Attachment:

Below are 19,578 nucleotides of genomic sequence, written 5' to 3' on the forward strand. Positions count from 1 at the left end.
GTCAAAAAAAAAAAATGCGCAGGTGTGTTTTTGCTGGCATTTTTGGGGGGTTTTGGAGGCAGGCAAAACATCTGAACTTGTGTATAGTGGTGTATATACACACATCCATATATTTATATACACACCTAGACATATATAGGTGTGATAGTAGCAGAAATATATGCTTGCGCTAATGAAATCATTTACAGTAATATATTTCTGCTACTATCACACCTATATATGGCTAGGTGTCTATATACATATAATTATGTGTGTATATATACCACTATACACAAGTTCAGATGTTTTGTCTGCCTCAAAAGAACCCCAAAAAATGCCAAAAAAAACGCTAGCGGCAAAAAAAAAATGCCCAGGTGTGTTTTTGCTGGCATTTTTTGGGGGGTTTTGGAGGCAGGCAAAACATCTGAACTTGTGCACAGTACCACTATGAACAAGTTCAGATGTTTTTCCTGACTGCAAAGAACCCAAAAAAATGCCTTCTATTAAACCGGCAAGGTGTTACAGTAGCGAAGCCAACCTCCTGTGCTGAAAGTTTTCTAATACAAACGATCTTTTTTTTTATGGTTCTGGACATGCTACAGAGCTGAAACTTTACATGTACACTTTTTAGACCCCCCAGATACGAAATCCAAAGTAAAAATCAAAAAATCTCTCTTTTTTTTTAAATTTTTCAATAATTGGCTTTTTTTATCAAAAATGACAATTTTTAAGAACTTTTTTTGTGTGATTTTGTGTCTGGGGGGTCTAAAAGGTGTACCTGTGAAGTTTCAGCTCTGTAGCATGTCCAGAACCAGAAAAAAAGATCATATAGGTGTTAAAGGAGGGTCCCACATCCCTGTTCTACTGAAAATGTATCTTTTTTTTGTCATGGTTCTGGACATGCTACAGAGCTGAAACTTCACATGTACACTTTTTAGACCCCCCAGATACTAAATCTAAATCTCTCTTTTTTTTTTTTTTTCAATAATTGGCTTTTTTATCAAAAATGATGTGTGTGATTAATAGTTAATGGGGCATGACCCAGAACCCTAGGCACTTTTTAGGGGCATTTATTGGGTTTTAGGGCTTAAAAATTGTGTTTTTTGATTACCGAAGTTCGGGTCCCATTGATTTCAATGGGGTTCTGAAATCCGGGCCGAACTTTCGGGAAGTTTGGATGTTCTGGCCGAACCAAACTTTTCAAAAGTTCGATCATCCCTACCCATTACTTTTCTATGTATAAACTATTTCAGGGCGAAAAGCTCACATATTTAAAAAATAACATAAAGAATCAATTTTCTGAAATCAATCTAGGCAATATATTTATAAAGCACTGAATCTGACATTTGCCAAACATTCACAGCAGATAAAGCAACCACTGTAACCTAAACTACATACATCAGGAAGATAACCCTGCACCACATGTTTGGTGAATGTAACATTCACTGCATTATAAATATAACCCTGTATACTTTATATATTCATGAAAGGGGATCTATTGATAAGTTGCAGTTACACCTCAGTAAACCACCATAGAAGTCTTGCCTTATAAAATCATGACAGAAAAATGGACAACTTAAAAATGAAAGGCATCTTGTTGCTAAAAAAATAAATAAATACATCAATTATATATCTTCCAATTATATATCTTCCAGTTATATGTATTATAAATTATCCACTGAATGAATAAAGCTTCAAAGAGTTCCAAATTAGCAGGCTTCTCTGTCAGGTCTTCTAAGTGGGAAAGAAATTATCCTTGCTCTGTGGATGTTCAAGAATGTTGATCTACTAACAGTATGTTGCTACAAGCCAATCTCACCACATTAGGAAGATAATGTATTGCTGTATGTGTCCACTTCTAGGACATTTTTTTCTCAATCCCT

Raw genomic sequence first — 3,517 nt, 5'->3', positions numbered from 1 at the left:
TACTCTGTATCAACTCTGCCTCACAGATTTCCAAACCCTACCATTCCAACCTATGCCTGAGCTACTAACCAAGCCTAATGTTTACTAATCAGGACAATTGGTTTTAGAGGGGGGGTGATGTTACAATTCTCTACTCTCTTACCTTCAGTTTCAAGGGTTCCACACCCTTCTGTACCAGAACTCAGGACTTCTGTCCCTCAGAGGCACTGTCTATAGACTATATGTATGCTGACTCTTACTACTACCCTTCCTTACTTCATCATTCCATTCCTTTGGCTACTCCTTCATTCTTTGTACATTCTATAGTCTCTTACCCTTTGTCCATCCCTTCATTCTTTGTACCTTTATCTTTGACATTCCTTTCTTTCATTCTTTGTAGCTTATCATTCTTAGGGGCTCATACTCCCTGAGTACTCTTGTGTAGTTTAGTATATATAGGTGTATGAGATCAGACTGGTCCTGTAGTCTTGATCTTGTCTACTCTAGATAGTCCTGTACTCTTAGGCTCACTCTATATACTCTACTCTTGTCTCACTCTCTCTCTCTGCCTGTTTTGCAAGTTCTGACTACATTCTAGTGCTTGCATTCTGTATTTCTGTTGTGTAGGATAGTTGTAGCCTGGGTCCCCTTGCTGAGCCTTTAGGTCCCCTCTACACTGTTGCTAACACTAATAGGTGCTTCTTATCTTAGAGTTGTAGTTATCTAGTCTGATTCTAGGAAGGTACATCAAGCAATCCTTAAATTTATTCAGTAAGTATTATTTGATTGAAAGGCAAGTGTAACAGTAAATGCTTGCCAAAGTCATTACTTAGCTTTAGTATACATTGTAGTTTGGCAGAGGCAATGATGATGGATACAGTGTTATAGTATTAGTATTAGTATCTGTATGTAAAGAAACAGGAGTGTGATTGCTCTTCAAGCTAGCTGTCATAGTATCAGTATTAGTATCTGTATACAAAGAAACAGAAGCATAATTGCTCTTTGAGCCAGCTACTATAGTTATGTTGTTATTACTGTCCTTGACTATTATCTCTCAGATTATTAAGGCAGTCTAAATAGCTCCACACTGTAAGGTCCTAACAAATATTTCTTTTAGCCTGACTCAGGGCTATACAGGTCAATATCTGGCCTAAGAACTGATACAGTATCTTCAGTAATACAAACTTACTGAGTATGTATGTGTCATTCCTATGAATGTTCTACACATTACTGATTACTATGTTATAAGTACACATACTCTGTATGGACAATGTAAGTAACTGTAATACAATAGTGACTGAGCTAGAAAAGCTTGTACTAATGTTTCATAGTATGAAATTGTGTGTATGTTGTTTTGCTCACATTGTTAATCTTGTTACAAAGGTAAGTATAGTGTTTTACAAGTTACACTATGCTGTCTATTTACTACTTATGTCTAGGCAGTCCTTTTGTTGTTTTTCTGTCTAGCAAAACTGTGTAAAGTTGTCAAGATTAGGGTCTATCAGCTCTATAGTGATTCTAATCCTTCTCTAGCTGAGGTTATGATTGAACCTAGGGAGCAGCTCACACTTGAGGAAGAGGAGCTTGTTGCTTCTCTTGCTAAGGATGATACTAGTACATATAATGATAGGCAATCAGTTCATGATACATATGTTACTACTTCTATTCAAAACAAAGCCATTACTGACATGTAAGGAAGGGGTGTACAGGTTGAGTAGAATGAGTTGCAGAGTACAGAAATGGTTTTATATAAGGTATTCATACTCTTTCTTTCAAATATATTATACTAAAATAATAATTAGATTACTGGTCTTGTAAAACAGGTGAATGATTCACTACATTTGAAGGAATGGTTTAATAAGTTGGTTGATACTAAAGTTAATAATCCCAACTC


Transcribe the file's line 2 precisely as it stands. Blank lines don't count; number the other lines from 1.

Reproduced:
GTCAAAAAAAAAAAATGCGCAGGTGTGTTTTTGCTGGCATTTTTGGGGGGTTTTGGAGGCAGGCAAAACATCTGAACTTGTGTATAGTGGTGTATATACACACATCCATATATTTATATACACACCTAGACATATATAGGTGTGATAGTAGCAGAAATATATGCTTGCGCTAATGAAATCATTTACAGTAATATATTTCTGCTACTATCACACCTATATATGGCTAGGTGTCTATATACATATAATTATGTGTGTATATATACCACTATACACAAGTTCAGATGTTTTGTCTGCCTCAAAAGAACCCCAAAAAATGCCAAAAAAAACGCTAGCGGCAAAAAAAAAATGCCCAGGTGTGTTTTTGCTGGCATTTTTTGGGGGGTTTTGGAGGCAGGCAAAACATCTGAACTTGTGCACAGTACCACTATGAACAAGTTCAGATGTTTTTCCTGACTGCAAAGAACCCAAAAAAATGCCTTCTATTAAACCGGCAAGGTGTTACAGTAGCGAAGCCAACCTCCTGTGCTGAAAGTTTTCTAATACAAACGATCTTTTTTTTTATGGTTCTGGACATGCTACAGAGCTGAAACTTTACATGTACACTTTTTAGACCCCCCAGATACGAAATCCAAAGTAAAAATCAAAAAATCTCTCTTTTTTTTTAAATTTTTCAATAATTGGCTTTTTTTATCAAAAATGACAATTTTTAAGAACTTTTTTTGTGTGATTTTGTGTCTGGGGGGTCTAAAAGGTGTACCTGTGAAGTTTCAGCTCTGTAGCATGTCCAGAACCAGAAAAAAAGATCATATAGGTGTTAAAGGAGGGTCCCACATCCCTGTTCTACTGAAAATGTATCTTTTTTTTGTCATGGTTCTGGACATGCTACAGAGCTGAAACTTCACATGTACACTTTTTAGACCCCCCAGATACTAAATCTAAATCTCTCTTTTTTTTTTTTTTTCAATAATTGGCTTTTTTATCAAAAATGATGTGTGTGATTAATAGTTAATGGGGCATGACCCAGAACCCTAGGCACTTTTTAGGGGCATTTATTGGGTTTTAGGGCTTAAAAATTGTGTTTTTTGATTACCGAAGTTCGGGTCCCATTGATTTCAATGGGGTTCTGAAATCCGGGCCGAACTTTCGGGAAGTTTGGATGTTCTGGCCGAACCAAACTTTTCAAAAGTTCGATCATCCCTACCCATTACTTTTCTATGTATAAACTATTTCAGGGCGAAAAGCTCACATATTTAAAAAATAACATAAAGAATCAATTTTCTGAAATCAATCTAGGCAATATATTTATAAAGCACTGAATCTGACATTTGCCAAACATTCACAGCAGATAAAGCAACCACTGTAACCTAAACTACATACATCAGGAAGATAACCCTGCACCACATGTTTGGTGAATGTAACATTCACTGCATTATAAATATAACCCTGTATACTTTATATATTCATGAAAGGGGATCTATTGATAAGTTGCAGTTACACCTCAGTAAACCACCATAGAAGTCTTGCCTTATAAAATCATGACAGAAAAATGGACAACTTAAAAATGAAAGGCATCTTGTTGCTAAAAAAATAAATAAATACATCAATTATATATCTTCCAATTATATATCTTCCAGTTATATGTATTATAAATTATCCACTGAATGAATAAAGCTTCAAAGAGTTCCAAATTAGCAGGCTTCTCTGTCAGGTCTTCTAAGTGGGAAAGAAATTATCCTTGCTCTGTGGATGTTCAAGAATGTTGATCTACTAACAGTATGTTGCTACAAGCCAATCTCACCACATTAGGAAGATAATGTATTGCTGTATGTGTCCACTTCTAGGACATTTTTTTCTCAATCCCT